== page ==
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How desktop virtualization satisfies changing business needs

Eric Tabor  |  March 19, 2014

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Desktop virtualization is the natural evolution of a changing business operations landscape. With flexibility and availability becoming higher priorities than ever before, making user interfaces available anywhere can increase productivity, enhance management strategies and cut costs – three outcomes vital to continue fielding a competitive business model. 

In a nutshell, desktop virtualization involves the abstraction of a user's desktop workspace from the physical machine onto a server. It allows the user to log on to his or her desktop interface from anywhere, connecting to applications and files via a data center instead of a single PC.

The nature of work with respect to technology has evolved rapidly in the last few years. Many employees use multiple devices for business, connect through the cloud and conduct a high percentage of their business activity via the Internet. Adherence to traditional workstation technologies would effectively put a cap on how fast an organization can move, mobilize and communicate. A business model based entirely on virtualization and Internet connectivity – which would include laptops, mobile devices and voice over Internet Protocol – could recreate the office for employees located anywhere. BusinessNewsDaily contributor Sara Angeles pointed out.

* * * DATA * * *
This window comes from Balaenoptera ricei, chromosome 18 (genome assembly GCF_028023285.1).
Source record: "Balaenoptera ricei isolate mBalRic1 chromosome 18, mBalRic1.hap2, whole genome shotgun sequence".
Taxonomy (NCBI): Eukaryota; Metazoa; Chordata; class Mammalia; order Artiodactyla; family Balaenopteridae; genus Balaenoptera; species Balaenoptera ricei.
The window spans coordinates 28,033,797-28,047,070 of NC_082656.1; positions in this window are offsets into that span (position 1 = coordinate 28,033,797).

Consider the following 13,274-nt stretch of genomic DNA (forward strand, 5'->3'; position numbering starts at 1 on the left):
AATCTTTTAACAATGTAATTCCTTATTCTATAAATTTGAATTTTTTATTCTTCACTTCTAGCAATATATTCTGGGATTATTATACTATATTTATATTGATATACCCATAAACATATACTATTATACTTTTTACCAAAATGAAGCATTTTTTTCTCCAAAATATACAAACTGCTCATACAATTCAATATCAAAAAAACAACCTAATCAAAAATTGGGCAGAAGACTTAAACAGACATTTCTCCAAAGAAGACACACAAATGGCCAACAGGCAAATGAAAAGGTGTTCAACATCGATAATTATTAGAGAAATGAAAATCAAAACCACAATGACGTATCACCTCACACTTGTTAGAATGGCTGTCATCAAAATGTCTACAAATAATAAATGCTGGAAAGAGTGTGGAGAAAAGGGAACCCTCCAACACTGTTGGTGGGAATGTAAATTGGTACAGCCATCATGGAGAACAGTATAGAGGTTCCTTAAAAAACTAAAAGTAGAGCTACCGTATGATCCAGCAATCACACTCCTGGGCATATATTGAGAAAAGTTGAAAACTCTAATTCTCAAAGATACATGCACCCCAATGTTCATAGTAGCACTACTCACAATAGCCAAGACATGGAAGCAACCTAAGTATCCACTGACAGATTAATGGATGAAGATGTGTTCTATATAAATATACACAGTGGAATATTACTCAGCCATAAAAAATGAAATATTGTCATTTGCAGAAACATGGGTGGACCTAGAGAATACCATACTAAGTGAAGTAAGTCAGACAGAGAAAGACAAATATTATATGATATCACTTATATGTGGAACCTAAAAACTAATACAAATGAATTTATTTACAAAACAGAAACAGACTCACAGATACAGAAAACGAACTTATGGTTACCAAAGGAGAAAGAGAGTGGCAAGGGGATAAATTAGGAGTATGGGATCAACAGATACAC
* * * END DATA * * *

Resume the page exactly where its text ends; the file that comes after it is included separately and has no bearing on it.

In today's business world, leaner is better. Changing environments, however, tend to make it easier to add than subtract. More devices, more applications, more security concerns, more equipment – many organizations are hard-pressed to keep costs from escalating out of control. Desktop virtualization helps companies not only corral escalating spending, but keep budgets down in the long term. Organizations can use existing infrastructure or small, targeted investments to build up a robust, virtualized environment quickly and problem free, wrote ZDNet contributor Simon Bisson. Cost-effectiveness is a significant driver for cloud investment, but virtualized infrastructure enables businesses to stretch the benefits of the cloud to all infrastructure as well. It gives companies the resources and breathing room to be able to invest in emerging developments and attack new challenges.

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Eric Tabor

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